Have no fear, yes, it is about dying. Let’s face it, the spirit eventually does leave us and we all have to think about this stuff, unless of course denial works for you. It’s about a doctor who becomes an educational/documentary film maker. He makes short films that actually show people what advanced dementia (among other maladies) looks like, and he tells us to have “The Conversation” with our doctors:

“In the health-care debate, we’ve heard a lot about useless care, wasteful care, futile care. What we”—Volandes indicates himself and Davis—“have been struggling with is unwanted care. That’s far more concerning. That’s not avoidable care. That’s wrongful care. I think that’s the most urgent issue facing America today, is people getting medical interventions that, if they were more informed, they would not want. It happens all the time.”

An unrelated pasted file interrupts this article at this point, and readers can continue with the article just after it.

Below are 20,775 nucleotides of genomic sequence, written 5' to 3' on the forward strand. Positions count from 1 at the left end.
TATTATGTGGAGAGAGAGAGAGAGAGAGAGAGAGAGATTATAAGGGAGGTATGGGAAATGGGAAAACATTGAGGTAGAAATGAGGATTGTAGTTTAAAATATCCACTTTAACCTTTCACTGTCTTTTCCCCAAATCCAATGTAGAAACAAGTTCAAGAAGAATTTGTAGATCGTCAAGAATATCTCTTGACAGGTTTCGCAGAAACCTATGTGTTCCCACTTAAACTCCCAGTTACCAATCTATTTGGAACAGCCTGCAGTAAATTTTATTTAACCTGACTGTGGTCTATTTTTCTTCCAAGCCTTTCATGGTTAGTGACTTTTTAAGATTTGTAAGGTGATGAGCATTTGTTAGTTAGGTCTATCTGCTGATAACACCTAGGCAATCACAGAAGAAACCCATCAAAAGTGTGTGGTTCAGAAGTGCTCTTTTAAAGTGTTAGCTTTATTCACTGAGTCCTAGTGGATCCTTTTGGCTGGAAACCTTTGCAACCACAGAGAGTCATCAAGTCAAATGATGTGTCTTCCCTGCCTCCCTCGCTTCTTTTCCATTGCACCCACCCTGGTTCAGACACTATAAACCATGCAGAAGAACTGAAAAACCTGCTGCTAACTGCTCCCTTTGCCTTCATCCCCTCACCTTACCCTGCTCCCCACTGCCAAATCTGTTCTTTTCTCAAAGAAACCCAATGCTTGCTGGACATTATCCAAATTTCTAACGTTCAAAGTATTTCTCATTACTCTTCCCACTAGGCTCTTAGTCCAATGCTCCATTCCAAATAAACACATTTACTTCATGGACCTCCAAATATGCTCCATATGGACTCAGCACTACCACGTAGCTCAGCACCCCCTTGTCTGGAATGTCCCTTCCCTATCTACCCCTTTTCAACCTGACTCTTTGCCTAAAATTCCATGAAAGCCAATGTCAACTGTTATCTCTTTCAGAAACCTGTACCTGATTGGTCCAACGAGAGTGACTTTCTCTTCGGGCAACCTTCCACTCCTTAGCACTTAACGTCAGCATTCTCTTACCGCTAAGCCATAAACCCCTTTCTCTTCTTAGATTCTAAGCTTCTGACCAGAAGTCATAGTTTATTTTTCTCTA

Which made me think. Sometimes, even when you speak the same language, you still can’t communicate.

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My journey lasted all of 9 hours. Along the way I passed a church billboard that read,

“Never give up, remember Moses was a basket case,”

and I listened to Ira Glass on NPR’s This American Life. That’s right folks, no audiobook on this trip. Just when you’re ready to give up, the Bat Building appears around the bend on 40 West. Nashville was welcoming me back. Music to my ears, I could hear the Love Bug from the street; the front door was wide open and she was enjoying her dinner punctuated by boisterously loud “Ummmms,” and Arghhhhhs.” Hooray, I thought, she’s going to be a good eater…and a great talker!